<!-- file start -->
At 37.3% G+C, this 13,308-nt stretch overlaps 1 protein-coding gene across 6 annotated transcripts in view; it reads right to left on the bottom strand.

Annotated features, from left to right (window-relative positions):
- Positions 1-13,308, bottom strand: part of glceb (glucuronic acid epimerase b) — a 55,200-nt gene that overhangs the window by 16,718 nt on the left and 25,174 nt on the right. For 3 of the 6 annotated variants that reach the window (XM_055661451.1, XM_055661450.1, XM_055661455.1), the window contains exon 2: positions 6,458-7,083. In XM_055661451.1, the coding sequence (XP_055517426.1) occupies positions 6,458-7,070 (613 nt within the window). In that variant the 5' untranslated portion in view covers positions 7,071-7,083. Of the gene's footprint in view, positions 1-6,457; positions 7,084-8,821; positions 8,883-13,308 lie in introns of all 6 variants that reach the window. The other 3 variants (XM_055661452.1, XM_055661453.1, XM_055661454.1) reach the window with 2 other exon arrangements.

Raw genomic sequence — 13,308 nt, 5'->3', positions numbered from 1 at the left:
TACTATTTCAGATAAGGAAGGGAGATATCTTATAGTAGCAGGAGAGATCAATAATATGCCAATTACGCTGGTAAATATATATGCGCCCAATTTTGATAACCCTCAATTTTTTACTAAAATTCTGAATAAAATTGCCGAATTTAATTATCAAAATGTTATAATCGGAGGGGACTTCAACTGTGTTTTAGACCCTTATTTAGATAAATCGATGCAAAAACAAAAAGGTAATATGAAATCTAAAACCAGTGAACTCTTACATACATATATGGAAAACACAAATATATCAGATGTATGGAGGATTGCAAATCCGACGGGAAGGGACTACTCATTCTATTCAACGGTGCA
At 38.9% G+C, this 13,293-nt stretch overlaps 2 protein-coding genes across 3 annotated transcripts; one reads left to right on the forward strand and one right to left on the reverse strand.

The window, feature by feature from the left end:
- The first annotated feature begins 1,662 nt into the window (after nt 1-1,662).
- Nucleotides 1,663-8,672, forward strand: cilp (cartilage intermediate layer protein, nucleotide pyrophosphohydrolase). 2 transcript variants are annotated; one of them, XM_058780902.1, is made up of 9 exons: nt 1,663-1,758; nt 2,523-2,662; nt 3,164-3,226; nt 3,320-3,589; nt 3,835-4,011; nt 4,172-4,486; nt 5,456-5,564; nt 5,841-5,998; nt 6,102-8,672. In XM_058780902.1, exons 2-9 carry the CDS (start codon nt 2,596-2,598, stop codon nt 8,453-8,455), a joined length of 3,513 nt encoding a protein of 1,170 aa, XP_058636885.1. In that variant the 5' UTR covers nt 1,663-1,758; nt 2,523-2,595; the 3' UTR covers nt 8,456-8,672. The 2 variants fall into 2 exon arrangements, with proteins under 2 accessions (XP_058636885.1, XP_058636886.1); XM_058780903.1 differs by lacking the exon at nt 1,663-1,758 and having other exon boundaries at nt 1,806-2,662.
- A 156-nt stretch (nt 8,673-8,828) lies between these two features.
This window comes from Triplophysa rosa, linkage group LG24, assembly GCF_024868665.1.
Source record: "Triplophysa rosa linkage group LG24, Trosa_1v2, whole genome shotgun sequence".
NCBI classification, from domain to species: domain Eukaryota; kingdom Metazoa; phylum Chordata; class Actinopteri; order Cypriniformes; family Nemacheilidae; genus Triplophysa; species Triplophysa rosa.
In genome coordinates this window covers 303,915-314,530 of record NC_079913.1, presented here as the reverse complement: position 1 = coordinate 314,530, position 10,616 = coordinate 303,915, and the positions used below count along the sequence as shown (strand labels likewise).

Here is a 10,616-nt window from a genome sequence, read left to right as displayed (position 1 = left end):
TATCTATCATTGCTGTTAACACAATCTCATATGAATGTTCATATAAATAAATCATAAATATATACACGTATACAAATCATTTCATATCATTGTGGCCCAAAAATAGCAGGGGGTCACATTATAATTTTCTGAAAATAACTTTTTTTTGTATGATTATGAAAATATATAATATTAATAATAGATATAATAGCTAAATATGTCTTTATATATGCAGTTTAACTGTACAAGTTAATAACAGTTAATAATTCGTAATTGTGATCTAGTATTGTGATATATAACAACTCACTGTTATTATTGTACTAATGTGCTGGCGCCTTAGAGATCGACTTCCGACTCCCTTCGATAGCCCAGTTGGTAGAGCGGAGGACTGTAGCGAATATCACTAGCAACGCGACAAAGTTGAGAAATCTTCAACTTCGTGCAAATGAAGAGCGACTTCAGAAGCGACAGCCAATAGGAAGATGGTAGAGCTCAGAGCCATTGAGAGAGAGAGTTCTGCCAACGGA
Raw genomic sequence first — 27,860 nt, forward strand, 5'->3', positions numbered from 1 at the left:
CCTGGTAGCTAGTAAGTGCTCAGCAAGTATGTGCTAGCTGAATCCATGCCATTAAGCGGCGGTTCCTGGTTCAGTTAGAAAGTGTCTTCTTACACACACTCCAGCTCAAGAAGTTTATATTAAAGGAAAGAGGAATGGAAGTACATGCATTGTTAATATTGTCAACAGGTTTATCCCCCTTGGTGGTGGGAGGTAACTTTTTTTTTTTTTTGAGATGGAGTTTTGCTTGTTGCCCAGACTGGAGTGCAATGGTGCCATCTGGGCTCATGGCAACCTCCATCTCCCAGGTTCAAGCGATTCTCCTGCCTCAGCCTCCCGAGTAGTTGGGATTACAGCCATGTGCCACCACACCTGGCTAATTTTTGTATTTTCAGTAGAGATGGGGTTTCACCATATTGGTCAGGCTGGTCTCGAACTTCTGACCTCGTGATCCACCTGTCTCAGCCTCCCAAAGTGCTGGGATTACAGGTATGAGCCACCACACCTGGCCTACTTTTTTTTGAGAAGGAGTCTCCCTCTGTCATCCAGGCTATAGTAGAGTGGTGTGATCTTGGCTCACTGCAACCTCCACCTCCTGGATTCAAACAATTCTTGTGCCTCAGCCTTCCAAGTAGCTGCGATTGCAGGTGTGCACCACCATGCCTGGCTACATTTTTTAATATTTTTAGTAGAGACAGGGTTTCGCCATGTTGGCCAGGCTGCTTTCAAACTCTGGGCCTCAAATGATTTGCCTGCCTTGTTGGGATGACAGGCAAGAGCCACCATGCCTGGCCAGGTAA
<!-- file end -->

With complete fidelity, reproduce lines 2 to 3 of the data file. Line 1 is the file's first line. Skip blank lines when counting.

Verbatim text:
Annotated features, from left to right (window-relative positions):
- Positions 1-13,308, bottom strand: part of glceb (glucuronic acid epimerase b) — a 55,200-nt gene that overhangs the window by 16,718 nt on the left and 25,174 nt on the right. For 3 of the 6 annotated variants that reach the window (XM_055661451.1, XM_055661450.1, XM_055661455.1), the window contains exon 2: positions 6,458-7,083. In XM_055661451.1, the coding sequence (XP_055517426.1) occupies positions 6,458-7,070 (613 nt within the window). In that variant the 5' untranslated portion in view covers positions 7,071-7,083. Of the gene's footprint in view, positions 1-6,457; positions 7,084-8,821; positions 8,883-13,308 lie in introns of all 6 variants that reach the window. The other 3 variants (XM_055661452.1, XM_055661453.1, XM_055661454.1) reach the window with 2 other exon arrangements.